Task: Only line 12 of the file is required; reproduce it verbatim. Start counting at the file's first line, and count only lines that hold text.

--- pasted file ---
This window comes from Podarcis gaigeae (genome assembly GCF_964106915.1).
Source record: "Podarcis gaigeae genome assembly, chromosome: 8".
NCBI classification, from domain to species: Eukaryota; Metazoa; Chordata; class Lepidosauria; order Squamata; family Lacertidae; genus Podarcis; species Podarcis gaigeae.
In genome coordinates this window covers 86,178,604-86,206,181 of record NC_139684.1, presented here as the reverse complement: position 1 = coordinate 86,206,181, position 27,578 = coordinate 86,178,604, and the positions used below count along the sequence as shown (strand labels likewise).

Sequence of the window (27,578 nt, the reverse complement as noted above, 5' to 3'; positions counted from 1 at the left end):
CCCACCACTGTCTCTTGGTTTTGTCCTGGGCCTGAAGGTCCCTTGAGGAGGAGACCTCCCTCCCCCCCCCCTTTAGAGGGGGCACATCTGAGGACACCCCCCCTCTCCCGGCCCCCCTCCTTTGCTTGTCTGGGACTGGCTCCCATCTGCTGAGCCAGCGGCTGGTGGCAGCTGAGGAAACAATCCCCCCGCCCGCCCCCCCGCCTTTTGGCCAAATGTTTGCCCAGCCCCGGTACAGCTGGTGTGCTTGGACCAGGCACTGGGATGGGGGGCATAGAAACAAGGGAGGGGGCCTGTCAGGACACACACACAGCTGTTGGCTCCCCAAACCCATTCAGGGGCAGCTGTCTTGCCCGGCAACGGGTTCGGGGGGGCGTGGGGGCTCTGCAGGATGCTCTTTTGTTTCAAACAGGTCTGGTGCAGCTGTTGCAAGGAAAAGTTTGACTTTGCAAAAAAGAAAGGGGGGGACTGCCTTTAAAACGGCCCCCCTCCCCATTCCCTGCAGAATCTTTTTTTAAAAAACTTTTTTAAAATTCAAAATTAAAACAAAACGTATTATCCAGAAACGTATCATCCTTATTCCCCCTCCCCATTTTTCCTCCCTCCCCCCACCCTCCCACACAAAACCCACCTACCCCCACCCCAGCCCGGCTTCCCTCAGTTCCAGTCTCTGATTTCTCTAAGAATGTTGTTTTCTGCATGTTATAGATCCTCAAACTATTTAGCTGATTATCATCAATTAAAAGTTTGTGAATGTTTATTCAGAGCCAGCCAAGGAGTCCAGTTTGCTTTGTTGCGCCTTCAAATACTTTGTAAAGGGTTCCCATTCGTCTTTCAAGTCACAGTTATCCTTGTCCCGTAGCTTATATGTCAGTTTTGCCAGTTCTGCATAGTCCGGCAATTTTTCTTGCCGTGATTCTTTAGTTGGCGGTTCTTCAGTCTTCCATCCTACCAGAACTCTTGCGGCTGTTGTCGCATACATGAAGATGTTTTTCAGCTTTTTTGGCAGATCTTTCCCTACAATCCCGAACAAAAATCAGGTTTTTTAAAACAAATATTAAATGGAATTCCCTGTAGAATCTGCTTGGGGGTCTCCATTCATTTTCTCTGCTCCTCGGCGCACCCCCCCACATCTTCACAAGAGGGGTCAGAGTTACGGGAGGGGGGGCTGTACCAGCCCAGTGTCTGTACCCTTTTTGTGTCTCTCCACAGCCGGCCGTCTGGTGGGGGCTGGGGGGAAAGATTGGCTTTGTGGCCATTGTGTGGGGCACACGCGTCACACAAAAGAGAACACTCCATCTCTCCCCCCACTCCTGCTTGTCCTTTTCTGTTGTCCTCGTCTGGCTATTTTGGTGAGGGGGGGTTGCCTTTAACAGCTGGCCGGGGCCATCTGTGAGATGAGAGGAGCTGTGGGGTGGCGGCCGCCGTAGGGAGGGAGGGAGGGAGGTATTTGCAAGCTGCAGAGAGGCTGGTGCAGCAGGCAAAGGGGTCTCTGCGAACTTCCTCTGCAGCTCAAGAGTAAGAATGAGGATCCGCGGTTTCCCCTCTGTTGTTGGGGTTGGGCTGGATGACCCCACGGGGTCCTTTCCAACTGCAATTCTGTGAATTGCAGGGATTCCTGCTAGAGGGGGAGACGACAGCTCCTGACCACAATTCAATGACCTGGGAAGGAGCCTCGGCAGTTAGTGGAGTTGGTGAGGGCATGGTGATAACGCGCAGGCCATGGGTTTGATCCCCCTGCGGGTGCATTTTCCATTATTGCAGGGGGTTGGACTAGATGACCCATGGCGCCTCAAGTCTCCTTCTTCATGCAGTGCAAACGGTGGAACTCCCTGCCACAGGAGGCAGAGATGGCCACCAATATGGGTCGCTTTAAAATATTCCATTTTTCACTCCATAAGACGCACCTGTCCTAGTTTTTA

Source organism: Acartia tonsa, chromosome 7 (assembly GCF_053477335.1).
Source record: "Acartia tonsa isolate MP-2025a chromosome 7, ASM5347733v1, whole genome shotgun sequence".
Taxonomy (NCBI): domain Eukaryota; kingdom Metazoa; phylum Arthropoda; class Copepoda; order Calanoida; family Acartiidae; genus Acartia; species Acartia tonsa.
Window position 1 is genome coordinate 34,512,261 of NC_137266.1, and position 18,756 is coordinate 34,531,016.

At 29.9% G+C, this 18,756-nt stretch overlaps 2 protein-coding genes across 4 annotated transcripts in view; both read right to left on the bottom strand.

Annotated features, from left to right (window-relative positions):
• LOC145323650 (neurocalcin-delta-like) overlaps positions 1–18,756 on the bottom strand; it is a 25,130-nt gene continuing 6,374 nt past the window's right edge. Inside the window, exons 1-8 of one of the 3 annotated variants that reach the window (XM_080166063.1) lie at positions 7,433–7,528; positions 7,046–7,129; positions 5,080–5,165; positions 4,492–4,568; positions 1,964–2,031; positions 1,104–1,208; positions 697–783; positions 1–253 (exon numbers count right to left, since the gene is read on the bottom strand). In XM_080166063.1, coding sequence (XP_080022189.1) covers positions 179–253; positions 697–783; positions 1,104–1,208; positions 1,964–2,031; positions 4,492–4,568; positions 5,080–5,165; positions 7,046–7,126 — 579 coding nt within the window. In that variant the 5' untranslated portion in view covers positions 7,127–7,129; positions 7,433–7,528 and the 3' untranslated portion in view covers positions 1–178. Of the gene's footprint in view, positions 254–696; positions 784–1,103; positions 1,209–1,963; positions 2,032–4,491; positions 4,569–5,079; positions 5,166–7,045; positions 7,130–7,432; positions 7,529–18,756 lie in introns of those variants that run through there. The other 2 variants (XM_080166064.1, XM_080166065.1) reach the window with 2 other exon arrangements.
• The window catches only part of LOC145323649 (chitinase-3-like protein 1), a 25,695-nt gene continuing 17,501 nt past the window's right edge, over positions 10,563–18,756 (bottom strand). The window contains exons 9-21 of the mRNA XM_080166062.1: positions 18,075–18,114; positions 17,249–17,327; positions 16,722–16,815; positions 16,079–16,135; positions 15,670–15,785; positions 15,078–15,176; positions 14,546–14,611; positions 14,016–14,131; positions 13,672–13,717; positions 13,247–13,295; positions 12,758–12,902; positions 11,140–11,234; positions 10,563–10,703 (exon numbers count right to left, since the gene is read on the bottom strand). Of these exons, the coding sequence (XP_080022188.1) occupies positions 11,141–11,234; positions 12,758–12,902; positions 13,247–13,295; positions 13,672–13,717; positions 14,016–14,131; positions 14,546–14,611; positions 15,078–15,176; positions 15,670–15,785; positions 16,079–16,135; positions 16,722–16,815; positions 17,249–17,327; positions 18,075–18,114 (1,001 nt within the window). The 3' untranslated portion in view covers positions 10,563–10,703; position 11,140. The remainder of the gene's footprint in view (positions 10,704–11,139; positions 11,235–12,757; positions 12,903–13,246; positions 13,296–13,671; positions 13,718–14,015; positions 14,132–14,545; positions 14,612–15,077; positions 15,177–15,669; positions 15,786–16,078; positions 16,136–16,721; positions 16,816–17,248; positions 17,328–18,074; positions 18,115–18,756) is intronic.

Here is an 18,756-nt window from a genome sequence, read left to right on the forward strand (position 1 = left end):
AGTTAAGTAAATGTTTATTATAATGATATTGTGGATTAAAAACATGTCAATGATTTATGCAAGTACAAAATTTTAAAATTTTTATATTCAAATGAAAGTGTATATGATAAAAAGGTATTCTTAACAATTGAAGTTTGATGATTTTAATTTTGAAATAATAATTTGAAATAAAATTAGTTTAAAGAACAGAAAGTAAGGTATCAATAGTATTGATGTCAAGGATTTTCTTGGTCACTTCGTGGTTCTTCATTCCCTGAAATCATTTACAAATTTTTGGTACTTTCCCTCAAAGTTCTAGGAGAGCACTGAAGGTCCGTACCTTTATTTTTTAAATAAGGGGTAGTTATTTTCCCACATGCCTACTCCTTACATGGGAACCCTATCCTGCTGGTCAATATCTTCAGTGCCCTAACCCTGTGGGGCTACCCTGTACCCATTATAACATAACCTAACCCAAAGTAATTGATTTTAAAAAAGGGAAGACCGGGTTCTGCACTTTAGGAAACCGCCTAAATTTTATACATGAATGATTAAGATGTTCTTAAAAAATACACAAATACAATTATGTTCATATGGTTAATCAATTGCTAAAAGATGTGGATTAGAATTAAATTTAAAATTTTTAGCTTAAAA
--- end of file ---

Annotated features, from left to right (window-relative positions):